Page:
Suffice it to say, this is not the type of film I would normally go to see at the box office. Yet somehow those types of films are often the ones I end up enjoying the most. Dunkirk is no exception. It is 107 minutes of pure adrenaline and despair, full of crushing emotions, realistic wartime stress, and gorgeous cinematography. Unless you absolutely have to have compelling characters or some romantic subplot in your movie, go see this film. Even then, go see it. This is a glorious piece of cinema that not only tops Nolan’s own accomplishments but also stands atop the summit of film achievements alongside history’s best.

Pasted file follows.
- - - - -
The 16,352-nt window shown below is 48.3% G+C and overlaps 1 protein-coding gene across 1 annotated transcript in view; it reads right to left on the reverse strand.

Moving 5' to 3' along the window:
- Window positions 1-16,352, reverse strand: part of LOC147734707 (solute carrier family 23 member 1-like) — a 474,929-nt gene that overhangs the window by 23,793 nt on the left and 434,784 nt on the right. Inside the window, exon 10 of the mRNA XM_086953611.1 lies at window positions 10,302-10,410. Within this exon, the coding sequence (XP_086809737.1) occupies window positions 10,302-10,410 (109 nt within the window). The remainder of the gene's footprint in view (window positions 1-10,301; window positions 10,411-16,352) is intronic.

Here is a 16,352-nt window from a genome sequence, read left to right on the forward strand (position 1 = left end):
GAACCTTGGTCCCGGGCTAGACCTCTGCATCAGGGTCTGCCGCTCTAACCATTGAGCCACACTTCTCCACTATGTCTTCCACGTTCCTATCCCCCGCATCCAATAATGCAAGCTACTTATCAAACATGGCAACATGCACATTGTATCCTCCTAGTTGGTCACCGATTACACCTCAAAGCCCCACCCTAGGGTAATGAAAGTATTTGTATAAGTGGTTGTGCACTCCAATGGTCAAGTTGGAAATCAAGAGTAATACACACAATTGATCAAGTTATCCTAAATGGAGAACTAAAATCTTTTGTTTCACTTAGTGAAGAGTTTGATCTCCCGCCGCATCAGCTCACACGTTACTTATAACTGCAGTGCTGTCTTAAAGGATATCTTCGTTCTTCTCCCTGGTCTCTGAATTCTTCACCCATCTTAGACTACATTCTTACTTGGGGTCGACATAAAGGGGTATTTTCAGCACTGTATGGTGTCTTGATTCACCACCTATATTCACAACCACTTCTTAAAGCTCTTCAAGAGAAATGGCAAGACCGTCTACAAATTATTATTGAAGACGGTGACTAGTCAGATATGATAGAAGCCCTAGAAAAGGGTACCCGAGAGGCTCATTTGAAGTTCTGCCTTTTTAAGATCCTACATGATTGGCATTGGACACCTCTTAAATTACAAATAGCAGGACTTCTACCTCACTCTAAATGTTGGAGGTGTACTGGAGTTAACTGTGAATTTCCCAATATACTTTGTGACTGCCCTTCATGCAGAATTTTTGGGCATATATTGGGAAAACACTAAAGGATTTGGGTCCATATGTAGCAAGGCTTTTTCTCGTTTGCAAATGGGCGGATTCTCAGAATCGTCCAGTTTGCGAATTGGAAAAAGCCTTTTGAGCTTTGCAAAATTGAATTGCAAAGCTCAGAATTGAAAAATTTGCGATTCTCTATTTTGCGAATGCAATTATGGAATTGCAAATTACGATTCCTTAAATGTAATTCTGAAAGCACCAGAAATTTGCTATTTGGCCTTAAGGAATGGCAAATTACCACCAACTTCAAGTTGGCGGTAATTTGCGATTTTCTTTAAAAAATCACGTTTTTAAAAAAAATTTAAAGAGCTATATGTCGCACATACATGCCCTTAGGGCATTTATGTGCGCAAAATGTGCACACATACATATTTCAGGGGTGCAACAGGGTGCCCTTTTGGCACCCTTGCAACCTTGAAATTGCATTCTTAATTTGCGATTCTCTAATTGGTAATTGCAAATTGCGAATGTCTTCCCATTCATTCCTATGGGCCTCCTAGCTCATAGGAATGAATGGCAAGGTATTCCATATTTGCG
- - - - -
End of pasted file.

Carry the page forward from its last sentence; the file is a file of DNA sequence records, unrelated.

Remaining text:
- Truly allows audiences to experience the constant despair surrounding the soldiers
- Violent without being gruesome
- Incredible cinematography
- Riveting score
- Characters and dialogue are easily lost in the chaos
- Sometimes difficult to identify which side the planes are on
- Additional focus on morale at home would have been a nice touch